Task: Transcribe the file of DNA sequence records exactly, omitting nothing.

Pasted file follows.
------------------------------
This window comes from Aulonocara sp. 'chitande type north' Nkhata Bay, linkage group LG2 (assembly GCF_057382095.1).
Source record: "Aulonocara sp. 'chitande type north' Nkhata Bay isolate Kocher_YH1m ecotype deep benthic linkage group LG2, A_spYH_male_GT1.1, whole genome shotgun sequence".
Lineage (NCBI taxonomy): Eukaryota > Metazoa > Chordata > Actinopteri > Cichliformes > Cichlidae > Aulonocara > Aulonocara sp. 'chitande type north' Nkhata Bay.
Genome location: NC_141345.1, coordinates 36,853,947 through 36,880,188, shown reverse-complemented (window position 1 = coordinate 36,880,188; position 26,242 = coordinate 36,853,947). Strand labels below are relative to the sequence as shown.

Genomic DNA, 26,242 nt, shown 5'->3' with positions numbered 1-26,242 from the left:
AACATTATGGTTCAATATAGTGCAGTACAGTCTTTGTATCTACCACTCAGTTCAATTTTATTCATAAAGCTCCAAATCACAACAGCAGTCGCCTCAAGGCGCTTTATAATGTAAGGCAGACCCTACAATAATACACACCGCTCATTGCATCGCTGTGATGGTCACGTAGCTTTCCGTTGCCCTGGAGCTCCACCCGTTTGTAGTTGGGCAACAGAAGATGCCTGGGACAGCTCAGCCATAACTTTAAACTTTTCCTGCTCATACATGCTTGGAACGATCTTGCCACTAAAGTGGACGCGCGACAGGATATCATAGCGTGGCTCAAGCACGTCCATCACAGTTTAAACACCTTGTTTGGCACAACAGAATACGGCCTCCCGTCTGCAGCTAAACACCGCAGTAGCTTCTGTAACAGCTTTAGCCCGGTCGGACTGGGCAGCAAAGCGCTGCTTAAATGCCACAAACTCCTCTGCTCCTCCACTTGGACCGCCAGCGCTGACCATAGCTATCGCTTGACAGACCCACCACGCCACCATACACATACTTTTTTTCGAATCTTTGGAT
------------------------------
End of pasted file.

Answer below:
This window comes from Aulonocara sp. 'chitande type north' Nkhata Bay, linkage group LG2 (assembly GCF_057382095.1).
Source record: "Aulonocara sp. 'chitande type north' Nkhata Bay isolate Kocher_YH1m ecotype deep benthic linkage group LG2, A_spYH_male_GT1.1, whole genome shotgun sequence".
Lineage (NCBI taxonomy): Eukaryota > Metazoa > Chordata > Actinopteri > Cichliformes > Cichlidae > Aulonocara > Aulonocara sp. 'chitande type north' Nkhata Bay.
Genome location: NC_141345.1, coordinates 36,853,947 through 36,880,188, shown reverse-complemented (window position 1 = coordinate 36,880,188; position 26,242 = coordinate 36,853,947). Strand labels below are relative to the sequence as shown.

Genomic DNA, 26,242 nt, shown 5'->3' with positions numbered 1-26,242 from the left:
AACATTATGGTTCAATATAGTGCAGTACAGTCTTTGTATCTACCACTCAGTTCAATTTTATTCATAAAGCTCCAAATCACAACAGCAGTCGCCTCAAGGCGCTTTATAATGTAAGGCAGACCCTACAATAATACACACCGCTCATTGCATCGCTGTGATGGTCACGTAGCTTTCCGTTGCCCTGGAGCTCCACCCGTTTGTAGTTGGGCAACAGAAGATGCCTGGGACAGCTCAGCCATAACTTTAAACTTTTCCTGCTCATACATGCTTGGAACGATCTTGCCACTAAAGTGGACGCGCGACAGGATATCATAGCGTGGCTCAAGCACGTCCATCACAGTTTAAACACCTTGTTTGGCACAACAGAATACGGCCTCCCGTCTGCAGCTAAACACCGCAGTAGCTTCTGTAACAGCTTTAGCCCGGTCGGACTGGGCAGCAAAGCGCTGCTTAAATGCCACAAACTCCTCTGCTCCTCCACTTGGACCGCCAGCGCTGACCATAGCTATCGCTTGACAGACCCACCACGCCACCATACACATACTTTTTTTCGAATCTTTGGAT